The head is now seen from above, showing the expected texture on the top part of the crest.

And again, after another 30-40 minutes, when the overall structure should be pretty rigid, I went back with the scalpel to refine the details, to deepen the crevices that didn't look pronounced enough. The top edge needed special attention, because it was difficult earlier to make grooves there without flattening the whole form too much - now it should be easier. I also randomly widened some of the grooves to make the whole thing look messier - he is a Nurgle guy after all - but it can be omitted in other cases.

Completed crest, with additional, deeper and wider grooves added to the whole composition.

That's it for now, the crest is ready to be painted. It's no masterwork, but it should work for now.

Sunday, July 7, 2019

Blood Bowl Nurgle Team - Bloaters WIP

I converted the Rotters and then some Pestigors for my Nurgle Blood Bowl team, now it's finally time for the Warriors, or how they are now called - the Bloaters. Those big, slow and bulky roadblocks are the core of the team and my favorite positionals in the team, the stars that crush the opposition with their mutated fists.

Ones available in the current GW kit are fine models, but in no way how I envision those players. After playing Blood Bowl 2 video game, I imagine them more similar to stereotypical Chaos Warrior, with armor and spikes. The most obvious choice in this situation was to revisit the delightful kit of Putrid Blightkings. I choose 4 of them, leaving one to serve as a Head Coach later and went crazy with the conversions representing their skills, just like my other players from this team.

Wanting to justify their heavy armor, atypical for modern Bloaters, I came up with a backstory that they were displaced through time by Nurgle, many, many years forward, making them living (?) relicts of the old ways. To go extra ancient I gave them roman-themed names and crests on the heads. This brings them all together as the special players and strengthens the effect of how ancient and out-of-touch with the modern Blood Bowl fashion they are.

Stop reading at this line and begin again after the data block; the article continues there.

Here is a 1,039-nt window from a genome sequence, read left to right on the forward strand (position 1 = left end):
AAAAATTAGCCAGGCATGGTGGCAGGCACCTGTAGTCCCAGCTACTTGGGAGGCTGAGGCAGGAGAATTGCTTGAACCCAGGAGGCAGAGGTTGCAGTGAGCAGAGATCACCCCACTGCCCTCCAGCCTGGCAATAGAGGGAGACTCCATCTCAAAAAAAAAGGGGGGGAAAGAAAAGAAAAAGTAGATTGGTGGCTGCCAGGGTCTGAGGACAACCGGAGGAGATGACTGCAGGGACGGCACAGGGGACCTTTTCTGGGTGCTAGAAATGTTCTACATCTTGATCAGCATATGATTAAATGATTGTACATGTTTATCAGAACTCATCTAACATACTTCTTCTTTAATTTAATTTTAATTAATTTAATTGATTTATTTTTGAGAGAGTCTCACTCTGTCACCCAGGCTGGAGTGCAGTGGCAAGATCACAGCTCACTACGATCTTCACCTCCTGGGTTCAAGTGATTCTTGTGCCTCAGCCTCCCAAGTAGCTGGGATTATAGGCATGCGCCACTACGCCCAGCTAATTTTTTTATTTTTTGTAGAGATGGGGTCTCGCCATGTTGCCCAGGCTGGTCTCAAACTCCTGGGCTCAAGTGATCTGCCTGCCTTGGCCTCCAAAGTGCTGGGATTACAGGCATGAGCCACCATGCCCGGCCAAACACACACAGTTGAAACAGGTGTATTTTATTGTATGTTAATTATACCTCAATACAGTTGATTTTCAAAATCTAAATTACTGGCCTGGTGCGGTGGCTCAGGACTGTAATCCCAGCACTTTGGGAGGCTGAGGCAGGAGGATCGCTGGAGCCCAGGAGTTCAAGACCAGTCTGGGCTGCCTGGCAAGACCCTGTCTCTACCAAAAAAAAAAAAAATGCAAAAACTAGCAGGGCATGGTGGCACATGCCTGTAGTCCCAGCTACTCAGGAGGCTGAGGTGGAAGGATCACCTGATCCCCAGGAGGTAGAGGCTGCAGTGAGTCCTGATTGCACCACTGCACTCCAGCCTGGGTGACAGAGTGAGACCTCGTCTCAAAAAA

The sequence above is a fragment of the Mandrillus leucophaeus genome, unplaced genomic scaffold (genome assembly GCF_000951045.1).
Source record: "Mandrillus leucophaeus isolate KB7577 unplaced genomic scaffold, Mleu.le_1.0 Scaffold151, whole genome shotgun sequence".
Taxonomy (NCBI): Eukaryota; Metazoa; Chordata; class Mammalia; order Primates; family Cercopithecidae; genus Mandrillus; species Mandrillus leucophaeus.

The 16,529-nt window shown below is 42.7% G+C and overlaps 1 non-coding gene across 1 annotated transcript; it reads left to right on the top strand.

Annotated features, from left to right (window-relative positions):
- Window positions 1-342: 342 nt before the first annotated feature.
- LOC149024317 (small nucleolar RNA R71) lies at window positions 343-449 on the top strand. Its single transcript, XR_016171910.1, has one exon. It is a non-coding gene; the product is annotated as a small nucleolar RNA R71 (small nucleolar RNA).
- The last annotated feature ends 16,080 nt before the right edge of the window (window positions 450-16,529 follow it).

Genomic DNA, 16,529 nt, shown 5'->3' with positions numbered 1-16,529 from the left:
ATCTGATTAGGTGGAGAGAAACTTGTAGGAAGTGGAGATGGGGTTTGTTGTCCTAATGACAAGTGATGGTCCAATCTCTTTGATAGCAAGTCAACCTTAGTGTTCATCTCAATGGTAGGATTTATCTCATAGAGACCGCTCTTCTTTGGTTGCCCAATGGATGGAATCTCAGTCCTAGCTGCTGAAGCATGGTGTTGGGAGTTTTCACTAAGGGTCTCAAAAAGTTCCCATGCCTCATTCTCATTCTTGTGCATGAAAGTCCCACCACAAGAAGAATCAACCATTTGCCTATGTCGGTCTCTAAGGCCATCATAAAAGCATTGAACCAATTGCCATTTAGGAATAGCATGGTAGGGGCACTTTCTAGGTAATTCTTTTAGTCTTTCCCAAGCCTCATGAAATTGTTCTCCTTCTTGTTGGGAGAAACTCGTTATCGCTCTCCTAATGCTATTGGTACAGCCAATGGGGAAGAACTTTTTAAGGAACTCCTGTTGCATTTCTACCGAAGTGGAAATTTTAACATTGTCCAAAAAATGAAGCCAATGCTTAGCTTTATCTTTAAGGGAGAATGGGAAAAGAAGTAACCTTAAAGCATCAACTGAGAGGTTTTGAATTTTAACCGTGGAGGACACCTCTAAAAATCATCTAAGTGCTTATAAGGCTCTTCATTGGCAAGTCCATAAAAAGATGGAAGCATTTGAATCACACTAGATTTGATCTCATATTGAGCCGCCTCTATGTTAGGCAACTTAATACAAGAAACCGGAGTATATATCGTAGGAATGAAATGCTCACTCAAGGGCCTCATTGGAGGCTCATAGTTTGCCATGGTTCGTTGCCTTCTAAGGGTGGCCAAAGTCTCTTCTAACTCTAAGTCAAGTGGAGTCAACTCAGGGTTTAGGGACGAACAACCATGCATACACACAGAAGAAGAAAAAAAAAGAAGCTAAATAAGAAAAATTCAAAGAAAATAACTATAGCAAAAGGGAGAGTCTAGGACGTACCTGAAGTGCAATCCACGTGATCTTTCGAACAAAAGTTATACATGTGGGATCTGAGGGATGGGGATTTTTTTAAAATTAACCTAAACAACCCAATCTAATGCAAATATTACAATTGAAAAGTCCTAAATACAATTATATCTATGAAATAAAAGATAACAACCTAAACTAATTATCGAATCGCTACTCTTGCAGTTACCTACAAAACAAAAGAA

Here are they all together:

4 unpainted Bloaters of Nurgle miniatures for use in Blood Bowl, converted out of Putrid Blightkings using greenstuff. They are standing in a row and there's a text informing what kind of skills in the game they have.

And some closer photos.

Captain on the left was the first that I made and which gave me the least problems when deciding what to do. This is easily my favorite pose out of the Blightkings kit and came together beautifully with what I had in mind - the stone under the foot got changed into a ball, left hand was in great position to sculpt a scary pincer there (instead of some variation on Wolverine claws, I went with the classic interpretation of the 'Claw' mutation) and the outstretched hand was perfect for a 'thumbs down' gesture, bringing even more Roman themes into the whole mess.

The second one has 'Stand Firm' as his upgrade and this one took the longest to design. At first, I wanted to give him thick and bloated legs, but then it would be too similar to the captain's right leg - so I left this topic for a while. Only later I decided to turn his legs into a mass of swarming tentacles and worms - which both greatly illustrates how well is he glued to the ground but also fits Grandfather Nurgle perfectly.